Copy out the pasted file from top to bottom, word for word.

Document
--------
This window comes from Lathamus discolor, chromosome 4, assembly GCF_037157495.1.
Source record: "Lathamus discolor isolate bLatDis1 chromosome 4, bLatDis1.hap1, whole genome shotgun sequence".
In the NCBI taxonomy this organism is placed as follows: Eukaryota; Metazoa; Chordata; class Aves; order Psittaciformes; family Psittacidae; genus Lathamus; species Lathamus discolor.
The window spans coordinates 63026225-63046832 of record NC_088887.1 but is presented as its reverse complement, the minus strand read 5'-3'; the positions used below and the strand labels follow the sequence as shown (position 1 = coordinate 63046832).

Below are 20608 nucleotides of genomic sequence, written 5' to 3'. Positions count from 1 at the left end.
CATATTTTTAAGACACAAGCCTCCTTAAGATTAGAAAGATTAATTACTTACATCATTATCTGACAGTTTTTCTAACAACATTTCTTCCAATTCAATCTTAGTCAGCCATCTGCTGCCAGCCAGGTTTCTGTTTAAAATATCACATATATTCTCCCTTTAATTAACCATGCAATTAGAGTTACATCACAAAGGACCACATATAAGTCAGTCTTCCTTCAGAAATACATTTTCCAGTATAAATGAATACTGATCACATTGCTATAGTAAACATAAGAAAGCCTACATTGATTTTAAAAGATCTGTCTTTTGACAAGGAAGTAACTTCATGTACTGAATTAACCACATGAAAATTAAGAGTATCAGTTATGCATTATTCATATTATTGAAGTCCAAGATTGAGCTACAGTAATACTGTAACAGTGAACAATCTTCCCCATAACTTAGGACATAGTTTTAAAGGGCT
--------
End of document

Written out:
This window comes from Lathamus discolor, chromosome 4, assembly GCF_037157495.1.
Source record: "Lathamus discolor isolate bLatDis1 chromosome 4, bLatDis1.hap1, whole genome shotgun sequence".
In the NCBI taxonomy this organism is placed as follows: Eukaryota; Metazoa; Chordata; class Aves; order Psittaciformes; family Psittacidae; genus Lathamus; species Lathamus discolor.
The window spans coordinates 63026225-63046832 of record NC_088887.1 but is presented as its reverse complement, the minus strand read 5'-3'; the positions used below and the strand labels follow the sequence as shown (position 1 = coordinate 63046832).

Below are 20608 nucleotides of genomic sequence, written 5' to 3'. Positions count from 1 at the left end.
CATATTTTTAAGACACAAGCCTCCTTAAGATTAGAAAGATTAATTACTTACATCATTATCTGACAGTTTTTCTAACAACATTTCTTCCAATTCAATCTTAGTCAGCCATCTGCTGCCAGCCAGGTTTCTGTTTAAAATATCACATATATTCTCCCTTTAATTAACCATGCAATTAGAGTTACATCACAAAGGACCACATATAAGTCAGTCTTCCTTCAGAAATACATTTTCCAGTATAAATGAATACTGATCACATTGCTATAGTAAACATAAGAAAGCCTACATTGATTTTAAAAGATCTGTCTTTTGACAAGGAAGTAACTTCATGTACTGAATTAACCACATGAAAATTAAGAGTATCAGTTATGCATTATTCATATTATTGAAGTCCAAGATTGAGCTACAGTAATACTGTAACAGTGAACAATCTTCCCCATAACTTAGGACATAGTTTTAAAGGGCT